ISSN : 1301-5680
e-ISSN : 2149-8156
Turkish Journal of Thoracic and Cardiovascular Surgery     
Multivessel coronary artery revascularization through left mini-anterior thoracotomy
Mugisha Kyaruzi1, Yasemen Durak Erdinç1, Barış Çaynak1
1Department of Cardiovascular Surgery, Medical Park Bahçelievler Hospital, Istanbul, Turkey
DOI : 10.5606/tgkdc.dergisi.2020.19279

Over decades, median sternotomy has a been a gold-standard approach for the treatment of isolated multivessel coronary artery disease; however, this traditional approach has been associated with sternal wound healing complications, leading to remarkable morbidity and mortality rates. Nowadays, on the other hand, various minimal invasive techniques have been described as alternative methods for the treatment of coronary lesions.[1-3] Due to difficulty of these procedures and long learning curve, hybrid approaches have been also described.[4,5]

In this article, we describe our novel technique of left anterior mini-thoracotomy through the fourth intercostal space for the treatment of all groups of patients with multivessel coronary lesions which we have been routinely applying to our patients recently.

Operative Technique (Video 1)

Video 1. Operative technique.

Our experience includes 62 consecutive patients who were operated with the same surgical team between July 2019 and December 2019 at two different medical centers. The study protocol was approved by the Ethics Committee of our hospital and a written informed consent was obtained from each patient. The left internal thoracic artery was harvested in all patients by the aid of a rib retractor. All patients were operated under cardiopulmonary bypass (CPB) through left mini-anterior thoracotomy of 5 to 7 cm. All saphenous vein grafts were harvested endoscopically.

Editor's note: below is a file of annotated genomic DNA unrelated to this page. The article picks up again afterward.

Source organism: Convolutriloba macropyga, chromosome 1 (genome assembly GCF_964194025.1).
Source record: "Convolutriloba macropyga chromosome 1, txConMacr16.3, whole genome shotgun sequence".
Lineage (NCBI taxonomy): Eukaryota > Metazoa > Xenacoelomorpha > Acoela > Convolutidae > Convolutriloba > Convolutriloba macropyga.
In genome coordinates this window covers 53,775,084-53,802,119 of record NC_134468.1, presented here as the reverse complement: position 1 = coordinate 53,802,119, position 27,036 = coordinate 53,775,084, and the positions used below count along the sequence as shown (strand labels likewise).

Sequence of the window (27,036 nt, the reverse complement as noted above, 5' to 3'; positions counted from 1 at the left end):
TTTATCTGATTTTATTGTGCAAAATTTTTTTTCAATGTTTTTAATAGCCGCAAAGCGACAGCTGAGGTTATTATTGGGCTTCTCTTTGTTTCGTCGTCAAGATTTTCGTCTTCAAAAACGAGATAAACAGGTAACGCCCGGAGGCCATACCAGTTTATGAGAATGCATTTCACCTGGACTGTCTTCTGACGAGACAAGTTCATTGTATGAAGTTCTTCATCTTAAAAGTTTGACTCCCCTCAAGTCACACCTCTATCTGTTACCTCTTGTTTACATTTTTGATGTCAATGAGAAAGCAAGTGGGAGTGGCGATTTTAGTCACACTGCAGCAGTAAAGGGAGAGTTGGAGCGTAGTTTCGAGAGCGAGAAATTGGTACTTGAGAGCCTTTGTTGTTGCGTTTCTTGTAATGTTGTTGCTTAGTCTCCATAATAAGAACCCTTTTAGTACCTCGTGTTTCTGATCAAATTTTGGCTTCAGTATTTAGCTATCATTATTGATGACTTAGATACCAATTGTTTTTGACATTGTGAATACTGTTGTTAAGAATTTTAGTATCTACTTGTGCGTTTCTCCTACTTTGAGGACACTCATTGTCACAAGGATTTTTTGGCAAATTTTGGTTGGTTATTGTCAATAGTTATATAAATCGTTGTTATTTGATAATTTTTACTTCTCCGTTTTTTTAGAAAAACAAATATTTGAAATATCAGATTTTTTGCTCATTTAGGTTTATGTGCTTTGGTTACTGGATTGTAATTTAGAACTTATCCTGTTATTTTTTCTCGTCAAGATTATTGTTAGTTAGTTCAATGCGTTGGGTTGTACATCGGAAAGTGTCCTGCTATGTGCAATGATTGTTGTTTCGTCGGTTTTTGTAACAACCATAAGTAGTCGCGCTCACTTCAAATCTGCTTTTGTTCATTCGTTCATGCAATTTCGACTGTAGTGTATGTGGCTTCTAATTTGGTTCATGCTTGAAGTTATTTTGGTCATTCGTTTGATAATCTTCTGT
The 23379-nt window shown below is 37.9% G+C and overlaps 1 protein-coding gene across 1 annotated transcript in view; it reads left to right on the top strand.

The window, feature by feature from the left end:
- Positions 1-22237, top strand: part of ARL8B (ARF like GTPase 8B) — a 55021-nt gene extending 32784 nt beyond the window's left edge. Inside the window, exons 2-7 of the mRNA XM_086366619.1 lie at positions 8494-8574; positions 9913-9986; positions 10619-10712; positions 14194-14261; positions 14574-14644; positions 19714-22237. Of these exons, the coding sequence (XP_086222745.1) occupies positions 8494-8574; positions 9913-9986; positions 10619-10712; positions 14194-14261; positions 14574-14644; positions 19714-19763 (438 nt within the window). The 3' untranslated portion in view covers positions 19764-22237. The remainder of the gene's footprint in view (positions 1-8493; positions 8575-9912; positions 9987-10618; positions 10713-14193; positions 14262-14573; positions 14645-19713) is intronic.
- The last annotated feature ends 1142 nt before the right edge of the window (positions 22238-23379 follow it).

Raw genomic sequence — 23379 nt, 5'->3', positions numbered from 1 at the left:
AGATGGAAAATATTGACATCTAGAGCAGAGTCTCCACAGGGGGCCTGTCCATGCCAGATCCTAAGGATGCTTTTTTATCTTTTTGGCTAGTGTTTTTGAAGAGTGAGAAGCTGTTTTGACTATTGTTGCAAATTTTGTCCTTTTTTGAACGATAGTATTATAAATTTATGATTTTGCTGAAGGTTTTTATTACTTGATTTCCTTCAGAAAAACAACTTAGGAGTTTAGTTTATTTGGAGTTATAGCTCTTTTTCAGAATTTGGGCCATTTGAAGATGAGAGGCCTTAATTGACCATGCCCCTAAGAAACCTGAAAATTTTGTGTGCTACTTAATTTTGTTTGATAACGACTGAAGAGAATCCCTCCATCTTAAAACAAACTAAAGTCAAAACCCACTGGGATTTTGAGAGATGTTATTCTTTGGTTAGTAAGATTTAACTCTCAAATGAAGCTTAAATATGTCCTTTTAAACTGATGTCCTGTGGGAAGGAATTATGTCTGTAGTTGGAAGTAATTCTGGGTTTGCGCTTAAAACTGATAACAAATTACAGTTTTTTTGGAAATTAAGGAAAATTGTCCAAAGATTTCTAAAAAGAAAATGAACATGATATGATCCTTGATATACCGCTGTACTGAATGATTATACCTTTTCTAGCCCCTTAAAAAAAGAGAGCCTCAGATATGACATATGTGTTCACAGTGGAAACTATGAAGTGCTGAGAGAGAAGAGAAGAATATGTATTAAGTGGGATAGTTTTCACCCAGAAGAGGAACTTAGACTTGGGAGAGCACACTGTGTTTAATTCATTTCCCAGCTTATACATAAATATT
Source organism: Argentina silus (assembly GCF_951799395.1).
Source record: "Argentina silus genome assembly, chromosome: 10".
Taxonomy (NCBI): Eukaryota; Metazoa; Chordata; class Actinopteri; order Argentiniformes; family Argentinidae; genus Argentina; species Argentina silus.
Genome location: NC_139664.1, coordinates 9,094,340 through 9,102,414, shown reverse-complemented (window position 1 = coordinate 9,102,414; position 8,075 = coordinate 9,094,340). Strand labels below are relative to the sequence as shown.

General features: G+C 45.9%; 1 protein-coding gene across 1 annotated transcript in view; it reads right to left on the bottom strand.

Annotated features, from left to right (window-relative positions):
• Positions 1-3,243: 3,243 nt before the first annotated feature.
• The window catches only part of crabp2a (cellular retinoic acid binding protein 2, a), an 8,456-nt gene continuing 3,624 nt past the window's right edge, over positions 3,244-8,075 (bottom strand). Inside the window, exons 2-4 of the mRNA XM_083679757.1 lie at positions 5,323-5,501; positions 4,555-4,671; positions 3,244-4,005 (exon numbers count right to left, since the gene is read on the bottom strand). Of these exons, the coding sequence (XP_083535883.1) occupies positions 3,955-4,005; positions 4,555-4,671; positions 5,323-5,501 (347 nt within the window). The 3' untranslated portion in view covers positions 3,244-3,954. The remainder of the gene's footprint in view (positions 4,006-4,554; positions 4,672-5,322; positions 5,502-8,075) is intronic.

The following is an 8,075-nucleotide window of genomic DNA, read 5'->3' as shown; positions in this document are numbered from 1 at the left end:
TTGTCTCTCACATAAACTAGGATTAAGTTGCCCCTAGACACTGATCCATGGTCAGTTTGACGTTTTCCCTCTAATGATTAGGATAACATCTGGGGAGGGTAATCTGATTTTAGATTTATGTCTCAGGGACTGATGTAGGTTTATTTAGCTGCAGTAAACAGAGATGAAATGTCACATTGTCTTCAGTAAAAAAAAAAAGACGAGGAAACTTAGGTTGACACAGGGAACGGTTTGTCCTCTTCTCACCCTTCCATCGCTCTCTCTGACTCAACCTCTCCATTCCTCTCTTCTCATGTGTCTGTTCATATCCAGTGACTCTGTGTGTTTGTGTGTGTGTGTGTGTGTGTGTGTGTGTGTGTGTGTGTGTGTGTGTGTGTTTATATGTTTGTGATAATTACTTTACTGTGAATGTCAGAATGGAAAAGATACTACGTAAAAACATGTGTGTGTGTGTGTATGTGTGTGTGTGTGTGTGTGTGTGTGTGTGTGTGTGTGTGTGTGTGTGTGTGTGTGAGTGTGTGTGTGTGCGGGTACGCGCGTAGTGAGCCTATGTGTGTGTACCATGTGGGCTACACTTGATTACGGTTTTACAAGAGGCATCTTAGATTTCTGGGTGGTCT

Patients indicated for isolated coronary artery bypass grafting (CABG) are suitable to be operated under this technical procedure. Even patients requiring emergency surgery or having deformities (kyphosis), and pericardial or pleural adhesions can be operated under this novel technique. Only redo patients who are candidates for isolated CABG cannot be operated under this technique. Patients with porcelain ascending aorta or peripheral artery disease whereby cannulation may be challenging are relative contraindications for this technique. All patients are operated under general anesthesia. Double-lumen endotracheal intubation is performed, allowing single-lung ventilation. Patients are positioned in the supine position with the left chest anteriorly elevated (Figure 1a). Jugular venous cannulation using a 17F or 19F venous cannula is usually performed in patients weighting more than 80 kg to facilitate venous drainage during CPB. All incisions are marked including thoracotomy incision (the fourth intercostal space), sternum, and cannulation site (i.e., saphenous incision port for endoscopic saphenous vein harvesting; ESVH) (Figure 1b). Defibrillation patch pads are positioned in place.

Figure 1: (a) Perioperative patient positioning showing chest positioning. (b) Perioperative patient positioning showing femoral access for cannulation and endoscopic saphenous port.